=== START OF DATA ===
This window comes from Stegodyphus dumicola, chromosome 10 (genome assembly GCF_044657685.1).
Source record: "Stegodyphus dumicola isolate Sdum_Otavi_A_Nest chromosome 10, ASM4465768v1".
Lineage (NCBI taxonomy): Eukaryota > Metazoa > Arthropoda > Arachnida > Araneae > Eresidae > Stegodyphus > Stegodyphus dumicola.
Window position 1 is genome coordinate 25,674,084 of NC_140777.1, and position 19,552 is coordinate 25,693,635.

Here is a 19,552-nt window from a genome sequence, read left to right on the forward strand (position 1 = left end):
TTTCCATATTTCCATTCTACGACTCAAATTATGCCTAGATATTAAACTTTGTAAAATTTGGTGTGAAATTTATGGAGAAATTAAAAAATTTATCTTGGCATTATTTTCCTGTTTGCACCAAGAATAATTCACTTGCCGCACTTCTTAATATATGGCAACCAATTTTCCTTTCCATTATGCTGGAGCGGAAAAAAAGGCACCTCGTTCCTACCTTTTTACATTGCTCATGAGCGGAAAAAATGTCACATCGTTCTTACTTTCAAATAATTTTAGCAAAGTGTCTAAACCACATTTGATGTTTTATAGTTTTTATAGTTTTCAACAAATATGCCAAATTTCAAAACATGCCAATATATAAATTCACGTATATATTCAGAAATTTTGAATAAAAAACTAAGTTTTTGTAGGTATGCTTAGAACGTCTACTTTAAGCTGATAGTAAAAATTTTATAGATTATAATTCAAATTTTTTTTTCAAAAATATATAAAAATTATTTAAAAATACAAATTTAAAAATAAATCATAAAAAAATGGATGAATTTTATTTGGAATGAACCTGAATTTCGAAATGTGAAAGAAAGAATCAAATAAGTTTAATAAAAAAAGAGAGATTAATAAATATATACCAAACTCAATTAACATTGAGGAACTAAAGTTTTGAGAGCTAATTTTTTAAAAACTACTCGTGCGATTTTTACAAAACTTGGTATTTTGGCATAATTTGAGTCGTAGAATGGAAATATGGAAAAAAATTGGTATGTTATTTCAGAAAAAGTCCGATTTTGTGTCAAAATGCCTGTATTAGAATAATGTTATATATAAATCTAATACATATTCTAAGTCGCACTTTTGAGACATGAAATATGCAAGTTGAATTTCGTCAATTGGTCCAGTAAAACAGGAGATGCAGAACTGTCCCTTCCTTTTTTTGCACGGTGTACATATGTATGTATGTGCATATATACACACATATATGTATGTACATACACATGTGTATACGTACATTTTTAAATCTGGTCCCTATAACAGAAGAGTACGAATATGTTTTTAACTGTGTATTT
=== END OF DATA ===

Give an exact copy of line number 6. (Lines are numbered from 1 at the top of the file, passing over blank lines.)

TTTCCATATTTCCATTCTACGACTCAAATTATGCCTAGATATTAAACTTTGTAAAATTTGGTGTGAAATTTATGGAGAAATTAAAAAATTTATCTTGGCATTATTTTCCTGTTTGCACCAAGAATAATTCACTTGCCGCACTTCTTAATATATGGCAACCAATTTTCCTTTCCATTATGCTGGAGCGGAAAAAAAGGCACCTCGTTCCTACCTTTTTACATTGCTCATGAGCGGAAAAAATGTCACATCGTTCTTACTTTCAAATAATTTTAGCAAAGTGTCTAAACCACATTTGATGTTTTATAGTTTTTATAGTTTTCAACAAATATGCCAAATTTCAAAACATGCCAATATATAAATTCACGTATATATTCAGAAATTTTGAATAAAAAACTAAGTTTTTGTAGGTATGCTTAGAACGTCTACTTTAAGCTGATAGTAAAAATTTTATAGATTATAATTCAAATTTTTTTTTCAAAAATATATAAAAATTATTTAAAAATACAAATTTAAAAATAAATCATAAAAAAATGGATGAATTTTATTTGGAATGAACCTGAATTTCGAAATGTGAAAGAAAGAATCAAATAAGTTTAATAAAAAAAGAGAGATTAATAAATATATACCAAACTCAATTAACATTGAGGAACTAAAGTTTTGAGAGCTAATTTTTTAAAAACTACTCGTGCGATTTTTACAAAACTTGGTATTTTGGCATAATTTGAGTCGTAGAATGGAAATATGGAAAAAAATTGGTATGTTATTTCAGAAAAAGTCCGATTTTGTGTCAAAATGCCTGTATTAGAATAATGTTATATATAAATCTAATACATATTCTAAGTCGCACTTTTGAGACATGAAATATGCAAGTTGAATTTCGTCAATTGGTCCAGTAAAACAGGAGATGCAGAACTGTCCCTTCCTTTTTTTGCACGGTGTACATATGTATGTATGTGCATATATACACACATATATGTATGTACATACACATGTGTATACGTACATTTTTAAATCTGGTCCCTATAACAGAAGAGTACGAATATGTTTTTAACTGTGTATTT